But restraining a fey artist with a penchant for exposing the underbelly of the aristocracy was not on Dalton's list of priority objectives. He felt very much as if he was being used as a villain to keep some lord's personal agenda.
But the Liars were on shaky ground these days, and the eclectic band of spies dared not upset the hierarchy if they wished to remain banded. Dalton was still new as the head of operations, and the Royal Four who ruled above him were not at all sure about his innovations.
Nor were his own men entirely sure about him.
Dalton had taken on this mission for a reason beyond the usual obedience to orders.
The spymaster of the Liar's Club normally worked his way up through the ranks, earning the admiration and loyalty of his fellow intelligencers by years of work and camaraderie.
He, on the other hand, had taken over upon the retirement of Simon Raines. Although Dalton had been a member of the Royal Four for over a year, none of the Liars were aware that he had been the Cobra — one fourth of a powerful coalition of lords that decided in what direction to aim the weapon that was the band of thieves and assassins called the Liar's Club.
When he'd stepped down from the Cobra's seat a few weeks ago, eager to get back into the game of intrigue, the men he now commanded had looked upon him with rank suspicion.
In the past weeks he'd managed to win some degree of compliance from them, but not yet the respect that would turn one commander and fifteen men into a close-knit crew.
So he'd vowed to take on the very next mission himself, to prove to his men that he not only was one of them, but that he was damn good at it.
Of course, when he'd made that vow, he'd had no idea how excruciating a mission it would be.
I am the weapon of the Crown, he told himself as he stood dreading the next few hours. A terribly colorful weapon wearing high heels.
Everyone was waiting, staring at him in anticipation. He could almost hear their thoughts: What would someone so outrageous do first? Would they all decide to slavishly adore him, or just as capriciously declare him an undiluted fool and cut him dead?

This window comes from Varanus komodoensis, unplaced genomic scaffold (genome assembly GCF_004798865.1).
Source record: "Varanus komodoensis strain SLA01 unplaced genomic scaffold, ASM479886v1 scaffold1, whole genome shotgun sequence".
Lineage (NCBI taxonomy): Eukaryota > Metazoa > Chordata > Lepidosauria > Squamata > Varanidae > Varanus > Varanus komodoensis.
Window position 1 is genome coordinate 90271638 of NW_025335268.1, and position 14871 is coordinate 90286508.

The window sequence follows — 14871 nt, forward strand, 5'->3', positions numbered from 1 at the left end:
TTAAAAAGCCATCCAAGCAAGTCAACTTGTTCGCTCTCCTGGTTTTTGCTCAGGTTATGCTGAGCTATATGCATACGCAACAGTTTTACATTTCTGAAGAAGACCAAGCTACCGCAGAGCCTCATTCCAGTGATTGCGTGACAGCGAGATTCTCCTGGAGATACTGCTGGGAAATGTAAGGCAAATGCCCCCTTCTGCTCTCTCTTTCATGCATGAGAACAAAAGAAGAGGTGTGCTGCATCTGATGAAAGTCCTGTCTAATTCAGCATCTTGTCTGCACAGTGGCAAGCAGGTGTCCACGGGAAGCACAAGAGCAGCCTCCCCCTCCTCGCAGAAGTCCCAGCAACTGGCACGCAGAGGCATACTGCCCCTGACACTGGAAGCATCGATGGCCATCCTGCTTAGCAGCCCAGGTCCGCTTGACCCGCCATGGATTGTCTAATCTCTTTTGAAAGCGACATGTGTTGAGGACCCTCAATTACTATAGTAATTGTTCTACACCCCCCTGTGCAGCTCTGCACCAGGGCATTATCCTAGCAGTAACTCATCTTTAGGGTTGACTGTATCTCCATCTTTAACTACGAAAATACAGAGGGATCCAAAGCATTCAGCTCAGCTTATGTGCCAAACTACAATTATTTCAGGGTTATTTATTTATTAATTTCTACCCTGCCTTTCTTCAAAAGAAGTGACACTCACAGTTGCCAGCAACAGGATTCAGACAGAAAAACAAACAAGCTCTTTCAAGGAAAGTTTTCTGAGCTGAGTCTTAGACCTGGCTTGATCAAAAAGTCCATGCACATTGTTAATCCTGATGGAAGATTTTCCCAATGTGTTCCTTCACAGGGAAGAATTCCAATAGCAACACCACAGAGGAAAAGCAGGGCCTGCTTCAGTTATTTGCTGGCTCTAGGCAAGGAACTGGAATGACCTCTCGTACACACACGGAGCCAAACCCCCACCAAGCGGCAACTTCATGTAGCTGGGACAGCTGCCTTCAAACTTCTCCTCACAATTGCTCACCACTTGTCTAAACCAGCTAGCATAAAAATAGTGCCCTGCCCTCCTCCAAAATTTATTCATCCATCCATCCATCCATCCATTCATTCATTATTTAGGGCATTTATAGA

Since the success of Dalton's mission depended on the first option, he knew he'd better make an impression. Well, in for a penny, in for a pound.
Pasting a superior leer onto his face, he flipped back the lace cuffs cascading from his sleeves, and made a theatrical bow to his hostess, managing not to totter in his high-heeled shoes. Then he stood and flung his arms wide to the crowd on the floor below.
"I ... have arrived," he intoned haughtily.
The men present merely raised brows and cast one another amused glances, but the ladies sighed in unison and immediately began to pester their escorts for an introduction. Excellent.
Let the game begin.
Clara Simpson sat between two rather overblown ladies and practiced her invisibility. It certainly seemed to be working on her seatmates, who talked over her head with enthusiasm.
Pity the skill no longer worked on Beatrice, her sister-in-law, or she might not have been subjected to this evening's entertainment at all. To think she could have been free for hours on end this evening, secure in the knowledge that there would be no interruptions while the family attended the ball.
Bea had burst into her room this afternoon, bent on prying Clara away from her pen and paper. Her sister-in-law's broad face had already been arranged in an implacable expression and Clara had known there would be no getting out of whatever Beatrice had in mind for her.
"Bitty and Kitty will be accompanying me to the Rochesters' ball tonight, Clara. I'll need you to come along as chaperone."
Clara had given refusal a try, even knowing it would do little good. "I don't wish to go to the Rochesters' ball. I'm still in mourning."
"Must you continue this, Clara? My brother has been gone for well over a year. One would think you were still pining for my poor Bentley."
"Perhaps I am." Or perhaps she had no desire to purchase a new wardrobe, as she was hoarding every penny for the day she moved out of this house.
Beatrice had sniffed. "Well, it doesn't show much consideration for my sensibilities, now does it? Reminding me of his loss every day? And what do you think people say when they see that I'm already out of mourning?"